Darcy: No, she isn’t, but it doesn’t matter. Stop worryin’ about the potholes in the road and enjoy the journey. Caroline will be in all the same pageants you’re in. She’ll see all these clothes eventually.

Lizzy: I think I can do that if I use my imagination.

Georgia: Now, you’re talkin’. What are you imaginin’?

Lizzy: That Caroline is a pothole.

Darcy: Good job. Worryin’ is about as effective as tryin’ to solve an algebraic equation with bubble gum. If Caroline is a pothole, what are you?

Lizzy: I’m asphalt.

Darcy: You crack me up. Why are you asphalt?

Lizzy: Asphalt is stronger than potholes. It’s used to build roads and fill in the potholes and cracks.

Darcy: If Caroline’s a pothole and you’re asphalt, what am I?

Lizzy: That’s easy. You’re the lines down the middle of the road and on the sides.

Darcy: I’ll bite. Why am I the lines?

Lizzy: Because you keep me centered and stop me from running off in the wrong direction.

Darcy: I like it. Without the road, there’d be no lines. Without the asphalt, I’d just be paint with nowhere to go.

Georgia: Too deep for me. Go put on the swimsuit, Lizzy.

Lizzy: Yes, ma’am. (leaves)

Georgia: Are you two always like that?

Darcy: Pretty much.

Georgia: Adorable. Oh, no. Here comes Caroline.

Lizzy: Well, what do you think?

Caroline: You can’t seriously be considering walking in front of people in that swimsuit. Your hiney looks like two gophers fightin’ in a gunny sack.

Lizzy: Well, it will take a while to lose that mental picture. You’re probably right, Caroline. I’ll just mosey on back into the dressin’ room now and change into some jeans.

Georgia: Caroline, you are evil, and you must be destroyed.

Evil

Caroline: Why? I was just tellin’ the gospel truth.

Darcy: Now, Georgie. You can’t blame Caroline for pickin’ at Lizzy. It’s been my experience that some girls always cut down the girl they’re the most jealous of.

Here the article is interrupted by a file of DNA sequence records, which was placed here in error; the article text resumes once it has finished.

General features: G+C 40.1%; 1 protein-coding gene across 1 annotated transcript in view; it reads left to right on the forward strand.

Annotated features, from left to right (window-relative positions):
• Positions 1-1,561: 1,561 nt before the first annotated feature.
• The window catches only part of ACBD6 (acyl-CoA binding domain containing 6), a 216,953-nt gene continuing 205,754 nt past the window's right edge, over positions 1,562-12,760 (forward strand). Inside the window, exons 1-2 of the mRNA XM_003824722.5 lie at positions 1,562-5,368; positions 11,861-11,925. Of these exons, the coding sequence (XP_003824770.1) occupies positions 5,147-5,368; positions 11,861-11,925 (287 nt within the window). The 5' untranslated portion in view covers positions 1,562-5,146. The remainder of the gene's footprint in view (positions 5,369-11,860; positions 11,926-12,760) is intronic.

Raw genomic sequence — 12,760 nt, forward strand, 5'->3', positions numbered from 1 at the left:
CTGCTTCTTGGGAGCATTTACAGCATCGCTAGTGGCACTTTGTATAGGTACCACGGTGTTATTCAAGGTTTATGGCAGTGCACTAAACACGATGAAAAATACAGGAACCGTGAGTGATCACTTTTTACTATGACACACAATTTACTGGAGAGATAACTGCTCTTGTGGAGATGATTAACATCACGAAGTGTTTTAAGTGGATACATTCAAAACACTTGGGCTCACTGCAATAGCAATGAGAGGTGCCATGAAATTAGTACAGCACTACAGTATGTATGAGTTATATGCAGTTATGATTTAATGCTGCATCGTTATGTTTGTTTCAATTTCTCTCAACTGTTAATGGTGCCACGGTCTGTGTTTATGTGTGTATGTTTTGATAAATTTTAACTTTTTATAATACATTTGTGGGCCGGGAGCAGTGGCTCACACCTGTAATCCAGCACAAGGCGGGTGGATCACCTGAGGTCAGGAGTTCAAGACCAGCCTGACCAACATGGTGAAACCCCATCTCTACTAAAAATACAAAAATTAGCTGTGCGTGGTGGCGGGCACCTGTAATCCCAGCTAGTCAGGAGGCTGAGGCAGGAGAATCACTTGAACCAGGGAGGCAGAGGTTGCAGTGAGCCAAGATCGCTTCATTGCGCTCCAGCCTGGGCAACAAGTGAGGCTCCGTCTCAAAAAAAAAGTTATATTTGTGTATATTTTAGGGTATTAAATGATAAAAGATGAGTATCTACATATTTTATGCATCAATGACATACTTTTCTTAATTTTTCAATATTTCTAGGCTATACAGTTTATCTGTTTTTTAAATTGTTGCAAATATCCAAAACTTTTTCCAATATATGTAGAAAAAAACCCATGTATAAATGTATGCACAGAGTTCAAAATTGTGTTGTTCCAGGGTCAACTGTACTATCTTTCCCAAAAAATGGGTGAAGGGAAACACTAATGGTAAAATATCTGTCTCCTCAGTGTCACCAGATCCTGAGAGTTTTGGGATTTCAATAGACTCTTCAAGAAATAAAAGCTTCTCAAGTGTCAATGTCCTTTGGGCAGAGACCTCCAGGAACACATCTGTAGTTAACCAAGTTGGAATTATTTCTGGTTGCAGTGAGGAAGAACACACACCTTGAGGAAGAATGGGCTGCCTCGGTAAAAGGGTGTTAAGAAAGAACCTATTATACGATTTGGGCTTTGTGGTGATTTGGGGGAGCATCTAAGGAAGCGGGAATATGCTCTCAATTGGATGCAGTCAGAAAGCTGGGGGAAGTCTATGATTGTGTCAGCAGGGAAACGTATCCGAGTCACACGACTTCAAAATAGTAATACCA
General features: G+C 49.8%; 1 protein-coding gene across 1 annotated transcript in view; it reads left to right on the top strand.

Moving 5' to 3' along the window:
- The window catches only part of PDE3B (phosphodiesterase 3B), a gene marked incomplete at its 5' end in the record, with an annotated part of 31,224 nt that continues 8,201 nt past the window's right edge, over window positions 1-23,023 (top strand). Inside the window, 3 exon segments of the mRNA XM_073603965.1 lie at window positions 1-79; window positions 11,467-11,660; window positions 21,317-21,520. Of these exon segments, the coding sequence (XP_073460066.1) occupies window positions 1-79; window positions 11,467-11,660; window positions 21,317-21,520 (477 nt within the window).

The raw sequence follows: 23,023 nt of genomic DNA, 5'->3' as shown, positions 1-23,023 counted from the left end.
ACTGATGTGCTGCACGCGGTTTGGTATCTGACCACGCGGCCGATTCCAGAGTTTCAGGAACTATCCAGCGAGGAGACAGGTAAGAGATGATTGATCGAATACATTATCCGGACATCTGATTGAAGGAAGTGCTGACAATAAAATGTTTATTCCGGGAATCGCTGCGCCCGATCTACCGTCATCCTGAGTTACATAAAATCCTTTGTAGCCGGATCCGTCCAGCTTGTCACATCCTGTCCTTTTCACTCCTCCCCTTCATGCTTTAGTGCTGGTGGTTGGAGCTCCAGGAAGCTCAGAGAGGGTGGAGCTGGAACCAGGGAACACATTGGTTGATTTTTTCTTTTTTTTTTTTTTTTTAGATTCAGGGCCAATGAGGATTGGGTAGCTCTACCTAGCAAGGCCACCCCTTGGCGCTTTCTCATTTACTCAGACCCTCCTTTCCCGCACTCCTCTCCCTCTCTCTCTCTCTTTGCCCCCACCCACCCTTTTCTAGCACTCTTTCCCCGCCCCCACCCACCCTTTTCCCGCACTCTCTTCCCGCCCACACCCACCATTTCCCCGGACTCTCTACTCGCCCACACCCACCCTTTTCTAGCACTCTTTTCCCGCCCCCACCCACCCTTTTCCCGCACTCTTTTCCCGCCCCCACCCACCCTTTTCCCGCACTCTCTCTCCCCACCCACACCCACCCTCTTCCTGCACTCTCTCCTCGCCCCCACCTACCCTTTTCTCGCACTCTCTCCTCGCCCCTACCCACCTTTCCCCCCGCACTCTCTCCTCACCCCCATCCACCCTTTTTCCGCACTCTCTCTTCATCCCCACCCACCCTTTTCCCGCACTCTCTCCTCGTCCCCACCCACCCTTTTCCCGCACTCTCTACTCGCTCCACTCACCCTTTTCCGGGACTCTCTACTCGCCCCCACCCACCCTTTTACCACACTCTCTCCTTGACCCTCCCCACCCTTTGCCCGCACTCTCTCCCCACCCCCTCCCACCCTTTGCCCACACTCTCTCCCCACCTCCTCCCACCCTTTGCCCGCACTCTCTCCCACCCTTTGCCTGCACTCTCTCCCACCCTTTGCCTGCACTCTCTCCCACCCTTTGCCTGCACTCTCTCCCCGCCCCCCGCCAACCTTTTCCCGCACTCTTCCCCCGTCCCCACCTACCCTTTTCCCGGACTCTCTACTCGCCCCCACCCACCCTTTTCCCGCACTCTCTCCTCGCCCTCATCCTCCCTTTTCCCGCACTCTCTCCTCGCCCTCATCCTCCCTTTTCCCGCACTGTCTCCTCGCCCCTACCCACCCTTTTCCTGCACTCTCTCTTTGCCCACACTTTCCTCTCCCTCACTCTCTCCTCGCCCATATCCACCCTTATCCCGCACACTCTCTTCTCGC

Caroline: That’s not true. I’m not jealous of her. I’m just in a bad mood because you and Charlie didn’t let me have first choice of the clothes.

Darcy: You’ve been in a bad mood since the day you were born. You’ve done enough damage today. I think you need to go now.

Caroline: Fine. I don’t like this store anyway, and I’ll tell all my friends. (flounces off and slams door)

Georgia: Both of them?

Darcy: No big loss. I doubt her buds would shop at a consignment store.

Lizzy: Is she gone?

Georgia: Yep. Why?

Lizzy: I’m going to show you my swimsuit walk.

Darcy: Really? I thought you’d want to quit.

Lizzy: My courage rises with every attempt to intimidate me. I’m sick to death of her jabs. The best revenge will be to beat her, and I intend to do it. She just got my back up.

Courage

Darcy: That’s my Lizzy. Caroline didn’t know who she was messin’ with.

Lizzy: Like my mama says, “Smile. It increases your face value.”

Georgia: Mine says, “Beauty is only skin deep, but ugly goes clean to the bone.”

Lizzy: Yep. You can’t make chicken salad without some chicken poo.

Darcy: Very pithy. Now let’s see that walk.

smile

Lizzy: Because you’re mine, I’ll walk the line.

Darcy: I love that you make me laugh.

Lizzy: Then I’ll never stop doing it.

 

5 thoughts on “Southern Fried Austen

  1. tgruy

    “It’s like worrying about a spider. He’s smaller than you.
    Lizzy: Yeah. So is a hand grenade.” :DDD

    You really make me laugh so hard… my stomach hurts…

    A really wonderful chapter!! Thanks!

    Liked by 1 person

    Reply
  2. Susan Kaye

    I guess I don’t get the spider thing. I’m The Crusher in our house. As long as I have a big enough wad of toilet paper or Kleenex, I can pass out retribution to all of spiderkind. Though, all the way to the trash, I swear I feel little legs wiggling.

    Liked by 1 person

    Reply

Why yes, we DO want a piece of your mind. ;-)